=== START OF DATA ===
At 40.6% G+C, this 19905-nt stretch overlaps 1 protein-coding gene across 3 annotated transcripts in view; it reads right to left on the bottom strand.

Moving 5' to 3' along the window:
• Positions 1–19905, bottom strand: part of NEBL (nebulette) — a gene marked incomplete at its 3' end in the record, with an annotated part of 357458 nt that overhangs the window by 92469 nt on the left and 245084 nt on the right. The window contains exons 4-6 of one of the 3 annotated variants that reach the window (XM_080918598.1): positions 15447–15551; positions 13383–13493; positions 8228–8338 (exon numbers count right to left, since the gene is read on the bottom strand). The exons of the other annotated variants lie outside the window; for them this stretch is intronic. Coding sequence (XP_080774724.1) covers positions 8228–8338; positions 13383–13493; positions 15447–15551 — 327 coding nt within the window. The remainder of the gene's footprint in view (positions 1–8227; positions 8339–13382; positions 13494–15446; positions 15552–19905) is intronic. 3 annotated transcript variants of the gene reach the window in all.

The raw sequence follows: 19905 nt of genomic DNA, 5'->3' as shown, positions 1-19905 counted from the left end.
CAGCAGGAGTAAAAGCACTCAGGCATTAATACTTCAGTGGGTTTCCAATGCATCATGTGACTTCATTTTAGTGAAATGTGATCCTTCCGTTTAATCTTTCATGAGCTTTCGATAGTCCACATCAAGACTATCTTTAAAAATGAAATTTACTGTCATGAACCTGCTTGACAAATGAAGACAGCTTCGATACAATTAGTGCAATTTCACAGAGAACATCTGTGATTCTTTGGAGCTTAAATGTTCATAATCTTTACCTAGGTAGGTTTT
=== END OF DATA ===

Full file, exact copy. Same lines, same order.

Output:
At 40.6% G+C, this 19905-nt stretch overlaps 1 protein-coding gene across 3 annotated transcripts in view; it reads right to left on the bottom strand.

Moving 5' to 3' along the window:
• Positions 1–19905, bottom strand: part of NEBL (nebulette) — a gene marked incomplete at its 3' end in the record, with an annotated part of 357458 nt that overhangs the window by 92469 nt on the left and 245084 nt on the right. The window contains exons 4-6 of one of the 3 annotated variants that reach the window (XM_080918598.1): positions 15447–15551; positions 13383–13493; positions 8228–8338 (exon numbers count right to left, since the gene is read on the bottom strand). The exons of the other annotated variants lie outside the window; for them this stretch is intronic. Coding sequence (XP_080774724.1) covers positions 8228–8338; positions 13383–13493; positions 15447–15551 — 327 coding nt within the window. The remainder of the gene's footprint in view (positions 1–8227; positions 8339–13382; positions 13494–15446; positions 15552–19905) is intronic. 3 annotated transcript variants of the gene reach the window in all.

The raw sequence follows: 19905 nt of genomic DNA, 5'->3' as shown, positions 1-19905 counted from the left end.
CAGCAGGAGTAAAAGCACTCAGGCATTAATACTTCAGTGGGTTTCCAATGCATCATGTGACTTCATTTTAGTGAAATGTGATCCTTCCGTTTAATCTTTCATGAGCTTTCGATAGTCCACATCAAGACTATCTTTAAAAATGAAATTTACTGTCATGAACCTGCTTGACAAATGAAGACAGCTTCGATACAATTAGTGCAATTTCACAGAGAACATCTGTGATTCTTTGGAGCTTAAATGTTCATAATCTTTACCTAGGTAGGTTTT